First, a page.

June 14: Genesis 18:1-15, (21:1-7) and Psalm 116:1-2, 12-19 • Exodus 19:2-8a and Psalm 100 • Romans 5:1-8 • Matthew 9:35-10:8, (9-23)
This week's Genesis story has an exotic air about it. The LORD appears by the beautiful oaks of Mamre, where Abraham is resting in the hot noonday hour. Next, three visitors show up (with some suggestion that one is the LORD of the opening vision). Abraham asks them to stay and refresh themselves – a custom in the Mideast, where the gracious, cooperative hosting of guests might mean the difference of life or death to travelers in the harsh climate. Next, he rushes around to prepare a feast for them. Next there is a surprise announcement from one of the men that Abraham and his wife Sarah – both way past the age for having children - would soon be conceiving a child.
Their desire for a child – and God's previous promises along these lines – had long been a part of their life story. Over time, though, Sarah had lost any hope of bearing a child herself. Not only had she given up hope, she had actively made other plans, arranging for Abraham to sleep with her slave, Hagar. But during Hagar's pregnancy, tension between the two women had developed, and Sarah had treated Hagar harshly (Genesis 16). By the time of this story, when Sarah overhears the men talking about her having a child, she laughs.
I don't think this was a happy laugh. At best, maybe a wry chuckle: yeah right. Maybe a snort: I haven't had a period in twenty years. Maybe with bitterness: I have hated my life, hated not getting what I most wanted. In that laugh, one can hear a pattern of disappointment mingled with anger yielding a toxic blend of frustration, helplessness, and hostility.
What happens next – or actually, a couple of chapters later – is that Sarah does indeed conceive and bears a son. And they lived happily ever after? Well, not exactly, and next week's reading picks up there. For today, I want to take a closer look at Sarah's laugh.
Rueful laughs and broken dreams are part of the landscape of COVID-19. Hopes, dreams, plans, goals, work: a lot is on the table now; a lot that seemed certain before is now uncertain or unlikely to happen. A person has little control over these events, although a person can still choose her response to them. Unfortunately, under stress – and who among us is not feeling it now? – a person has less ability to regulate herself. Hopelessness can begin to rule the day.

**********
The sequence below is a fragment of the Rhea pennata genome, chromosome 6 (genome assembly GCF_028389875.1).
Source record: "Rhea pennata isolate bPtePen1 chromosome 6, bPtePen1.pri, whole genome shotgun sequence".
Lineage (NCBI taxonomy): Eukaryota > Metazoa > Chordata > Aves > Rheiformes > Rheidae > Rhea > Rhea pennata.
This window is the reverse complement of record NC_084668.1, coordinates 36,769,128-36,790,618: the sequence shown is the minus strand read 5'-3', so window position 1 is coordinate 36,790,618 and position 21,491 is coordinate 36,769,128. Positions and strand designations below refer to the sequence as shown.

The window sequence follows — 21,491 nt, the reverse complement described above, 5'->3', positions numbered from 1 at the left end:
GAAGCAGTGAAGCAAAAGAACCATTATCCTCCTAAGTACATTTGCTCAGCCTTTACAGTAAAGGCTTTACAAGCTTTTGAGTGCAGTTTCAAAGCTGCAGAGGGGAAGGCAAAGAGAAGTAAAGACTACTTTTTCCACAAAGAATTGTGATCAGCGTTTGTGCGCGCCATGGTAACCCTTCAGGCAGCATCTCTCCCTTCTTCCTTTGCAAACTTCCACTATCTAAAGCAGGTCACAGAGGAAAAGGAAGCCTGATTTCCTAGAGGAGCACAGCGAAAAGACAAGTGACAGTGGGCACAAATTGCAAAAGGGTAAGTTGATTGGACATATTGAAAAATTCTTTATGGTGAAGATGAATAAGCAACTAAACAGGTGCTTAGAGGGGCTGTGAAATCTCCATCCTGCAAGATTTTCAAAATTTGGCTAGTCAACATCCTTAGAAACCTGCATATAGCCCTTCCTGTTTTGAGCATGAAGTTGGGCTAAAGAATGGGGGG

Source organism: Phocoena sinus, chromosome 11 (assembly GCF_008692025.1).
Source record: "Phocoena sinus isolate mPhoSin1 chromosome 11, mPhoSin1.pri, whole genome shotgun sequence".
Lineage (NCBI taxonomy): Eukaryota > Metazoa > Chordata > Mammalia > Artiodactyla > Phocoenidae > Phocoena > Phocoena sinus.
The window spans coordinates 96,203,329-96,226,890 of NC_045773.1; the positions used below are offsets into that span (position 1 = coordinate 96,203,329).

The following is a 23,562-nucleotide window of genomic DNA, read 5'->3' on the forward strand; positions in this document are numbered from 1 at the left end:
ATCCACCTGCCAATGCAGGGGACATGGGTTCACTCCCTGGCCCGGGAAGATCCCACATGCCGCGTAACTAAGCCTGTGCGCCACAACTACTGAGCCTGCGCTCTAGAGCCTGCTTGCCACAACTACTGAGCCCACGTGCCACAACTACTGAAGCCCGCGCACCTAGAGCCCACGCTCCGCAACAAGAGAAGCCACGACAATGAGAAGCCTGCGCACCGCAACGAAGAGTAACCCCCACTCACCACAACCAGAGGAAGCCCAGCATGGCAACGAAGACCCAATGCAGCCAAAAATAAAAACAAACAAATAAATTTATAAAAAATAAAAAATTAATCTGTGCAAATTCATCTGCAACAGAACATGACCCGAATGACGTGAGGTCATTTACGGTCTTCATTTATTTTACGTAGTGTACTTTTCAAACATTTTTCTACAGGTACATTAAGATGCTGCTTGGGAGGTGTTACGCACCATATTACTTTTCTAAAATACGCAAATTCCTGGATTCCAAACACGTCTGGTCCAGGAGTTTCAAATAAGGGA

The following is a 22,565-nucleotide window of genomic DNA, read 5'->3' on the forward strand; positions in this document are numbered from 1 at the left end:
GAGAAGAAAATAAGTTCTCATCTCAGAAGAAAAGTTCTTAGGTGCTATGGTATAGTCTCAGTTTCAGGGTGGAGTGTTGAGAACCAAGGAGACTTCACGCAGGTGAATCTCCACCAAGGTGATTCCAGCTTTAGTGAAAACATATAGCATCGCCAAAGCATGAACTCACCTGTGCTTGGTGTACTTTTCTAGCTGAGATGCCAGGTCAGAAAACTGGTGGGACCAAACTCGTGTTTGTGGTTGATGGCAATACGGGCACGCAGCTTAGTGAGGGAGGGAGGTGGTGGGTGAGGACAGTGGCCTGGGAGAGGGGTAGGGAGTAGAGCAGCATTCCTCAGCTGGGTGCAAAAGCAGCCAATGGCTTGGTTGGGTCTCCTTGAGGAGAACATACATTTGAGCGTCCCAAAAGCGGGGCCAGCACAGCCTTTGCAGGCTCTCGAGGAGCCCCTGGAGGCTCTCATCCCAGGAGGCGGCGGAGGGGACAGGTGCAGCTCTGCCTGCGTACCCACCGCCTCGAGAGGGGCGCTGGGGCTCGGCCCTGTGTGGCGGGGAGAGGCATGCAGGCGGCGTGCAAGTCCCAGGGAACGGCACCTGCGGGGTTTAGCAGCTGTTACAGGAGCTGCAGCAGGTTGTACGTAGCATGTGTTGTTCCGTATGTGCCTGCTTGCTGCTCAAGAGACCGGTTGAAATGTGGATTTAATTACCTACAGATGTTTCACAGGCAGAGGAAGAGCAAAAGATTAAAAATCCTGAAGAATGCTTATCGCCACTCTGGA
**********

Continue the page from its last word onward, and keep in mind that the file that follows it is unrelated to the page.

If tempered by a reality-based view coupled with emotional reason, recognizing hopelessness can be a useful starting point. In Sarah's case, for instance, harnessing reality with emotional reason would begin here: I'm probably not going to have a child. That doesn't mean I can't have a good life. From there to emotional self-regulation would be a short step: I don't have to spend my days in bitterness. When it came to the tension between her and Hagar, she would find more options and principles available: I don't have to compare myself to Hagar. I won't be cruel to her. I will respect her, with the dignity owed to every human being. Hopelessness – and helplessness – do not have to rule the day.
While the coronavirus can destroy a lot of plans, it cannot destroy the human ability to cooperate, as necessary today as it was in Biblical times. Continuing to think about the challenges with one's family and friends from the perspective of the resources available – assuring that all resources are understood and accessed – is a start. Staying connected with family and friends while maintaining one's own integrity can make a difference, setting one's course both now and in the years to come.
Morning: How can I connect with family and friends about the challenges in our lives?
Evening: When did I feel helpless today? How can I start to engage the challenge?